RYAN VREDE reports on an inspired 23-7 victory for the Kings over the Bulls.
There won’t be much to encourage the Bulls’ coaching staff in the post-mortem of this match. They were disjointed and rudderless, with little sign of their renowned brutal pragmatism. Their ball protection and the tackle point and breakdown was poor, and against a side whose intensity and aggression suggested this was much more than a gentle hit out, they were always going to struggle.
A lack of synergy was expected, as were structural deficiencies, but it will be consistent fundamental errors that will most vex the visitors’ technical staff. They’ll improve with the return of their first-choice players next week against the Platinum XV, but the boys on the fringe can’t be proud of this effort.
However, credit must go to the Kings, who, buoyed by an excellent home crowd, were better in most facets of play. Their solid phase play and high-tempo attacking manoeuvres stretched the Bulls, while they stood firm in the collisions and bossed at scrum time. Their tactical kicking game lacked precision, but other than that they gave a very impressive account of themselves.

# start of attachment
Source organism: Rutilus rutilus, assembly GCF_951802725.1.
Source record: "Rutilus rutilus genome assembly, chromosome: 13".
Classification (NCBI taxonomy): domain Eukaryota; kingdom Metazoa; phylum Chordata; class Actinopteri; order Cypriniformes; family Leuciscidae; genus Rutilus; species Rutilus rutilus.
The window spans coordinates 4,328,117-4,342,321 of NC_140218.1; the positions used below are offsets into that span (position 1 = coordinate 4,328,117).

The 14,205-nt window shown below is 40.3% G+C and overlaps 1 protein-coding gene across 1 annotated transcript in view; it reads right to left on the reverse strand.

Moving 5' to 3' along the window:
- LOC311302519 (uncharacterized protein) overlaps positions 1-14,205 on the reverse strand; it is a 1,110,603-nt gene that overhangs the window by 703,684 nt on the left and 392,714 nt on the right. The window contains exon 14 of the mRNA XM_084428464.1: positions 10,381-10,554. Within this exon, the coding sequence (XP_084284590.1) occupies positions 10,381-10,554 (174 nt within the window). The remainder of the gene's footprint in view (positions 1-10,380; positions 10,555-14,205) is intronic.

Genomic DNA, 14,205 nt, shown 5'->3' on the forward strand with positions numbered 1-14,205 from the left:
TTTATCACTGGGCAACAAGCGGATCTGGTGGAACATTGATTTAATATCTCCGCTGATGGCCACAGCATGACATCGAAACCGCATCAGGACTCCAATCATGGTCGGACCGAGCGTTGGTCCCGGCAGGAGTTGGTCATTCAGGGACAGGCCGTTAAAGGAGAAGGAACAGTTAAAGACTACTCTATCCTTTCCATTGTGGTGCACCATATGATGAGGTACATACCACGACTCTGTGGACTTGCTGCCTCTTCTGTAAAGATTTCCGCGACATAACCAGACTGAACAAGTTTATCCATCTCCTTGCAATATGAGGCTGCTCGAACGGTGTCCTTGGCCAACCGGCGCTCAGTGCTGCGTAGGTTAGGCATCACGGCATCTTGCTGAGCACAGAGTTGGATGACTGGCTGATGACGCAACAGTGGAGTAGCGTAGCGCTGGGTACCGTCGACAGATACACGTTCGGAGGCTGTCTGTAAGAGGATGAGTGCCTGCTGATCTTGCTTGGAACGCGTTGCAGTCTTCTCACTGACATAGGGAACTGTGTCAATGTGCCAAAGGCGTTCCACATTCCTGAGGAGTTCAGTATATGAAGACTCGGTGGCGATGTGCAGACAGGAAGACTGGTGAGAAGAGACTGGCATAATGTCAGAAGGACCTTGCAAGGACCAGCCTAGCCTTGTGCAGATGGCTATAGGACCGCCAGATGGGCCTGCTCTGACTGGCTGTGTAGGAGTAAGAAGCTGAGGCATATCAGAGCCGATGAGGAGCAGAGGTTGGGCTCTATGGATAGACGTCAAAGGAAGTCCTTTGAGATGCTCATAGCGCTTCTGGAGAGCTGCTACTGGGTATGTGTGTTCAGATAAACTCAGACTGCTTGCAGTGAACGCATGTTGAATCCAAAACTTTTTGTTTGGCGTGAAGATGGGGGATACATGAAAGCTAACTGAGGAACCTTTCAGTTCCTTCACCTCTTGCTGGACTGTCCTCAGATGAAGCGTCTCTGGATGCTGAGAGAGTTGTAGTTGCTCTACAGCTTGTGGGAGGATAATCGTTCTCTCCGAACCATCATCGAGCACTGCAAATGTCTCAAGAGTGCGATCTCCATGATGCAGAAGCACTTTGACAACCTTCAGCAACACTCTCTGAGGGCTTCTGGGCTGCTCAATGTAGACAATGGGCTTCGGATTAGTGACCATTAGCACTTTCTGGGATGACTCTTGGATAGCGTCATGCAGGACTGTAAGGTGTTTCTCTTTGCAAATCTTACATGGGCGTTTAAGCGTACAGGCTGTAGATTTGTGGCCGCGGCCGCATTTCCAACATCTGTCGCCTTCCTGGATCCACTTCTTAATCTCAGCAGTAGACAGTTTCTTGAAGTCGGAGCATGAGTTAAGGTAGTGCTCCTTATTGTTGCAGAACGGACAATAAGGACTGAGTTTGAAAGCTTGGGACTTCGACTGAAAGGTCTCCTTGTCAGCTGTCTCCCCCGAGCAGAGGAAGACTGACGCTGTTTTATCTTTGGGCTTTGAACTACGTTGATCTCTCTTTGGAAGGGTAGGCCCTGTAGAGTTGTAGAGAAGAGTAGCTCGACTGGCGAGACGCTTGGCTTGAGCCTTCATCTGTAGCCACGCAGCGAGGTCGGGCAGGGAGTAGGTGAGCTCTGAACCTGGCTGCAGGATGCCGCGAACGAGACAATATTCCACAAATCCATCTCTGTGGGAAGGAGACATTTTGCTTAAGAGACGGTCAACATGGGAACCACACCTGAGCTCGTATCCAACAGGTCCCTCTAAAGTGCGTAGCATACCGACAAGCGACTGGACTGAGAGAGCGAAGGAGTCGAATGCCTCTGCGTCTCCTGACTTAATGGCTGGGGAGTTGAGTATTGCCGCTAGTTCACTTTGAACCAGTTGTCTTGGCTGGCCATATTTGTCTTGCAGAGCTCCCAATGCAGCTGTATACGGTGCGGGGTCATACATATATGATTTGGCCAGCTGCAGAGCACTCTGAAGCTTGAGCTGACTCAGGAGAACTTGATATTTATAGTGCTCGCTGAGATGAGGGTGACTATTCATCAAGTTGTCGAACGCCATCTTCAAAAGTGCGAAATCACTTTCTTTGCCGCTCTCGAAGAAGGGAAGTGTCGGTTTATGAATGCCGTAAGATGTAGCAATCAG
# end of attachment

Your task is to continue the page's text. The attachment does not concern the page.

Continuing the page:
The visitors resisted until the end of the first quarter, when Monty Dumond banked two penalties in quick succession. However, the Kings were handicapped when No 8 Darron Nell was yellow carded in the 25th minute. This saw the Bulls enjoy their most concerted period of pressure. However, they couldn’t capitalise, the best chance being lost when Cornell Hess coughed up the ball in contact 5m short of the tryline just before the break.
Dumond put the Kings 9-0 ahead two minutes into the second half and 10 minutes later sank a conversion after Matthew Taylor-Smith sprinted home for a try that was birthed when Bulls centre Stephan Dippenaar was isolated on the Kings’ 10m line.
The moment of the match was reserved for the Kings’ impressive midfielder Siyanda Grey, who rounded off a flowing backline movement that featured a slick passing interchange with Norman Nelson. Dumond added the extras to establish a commanding 23-0 lead.
The Bulls profited from ordinary defence when Courtnall Skosan eased through the defensive line, but their efforts to stage a late comeback were compromised by a plethora of basic errors, many of those by players with Super Rugby experience.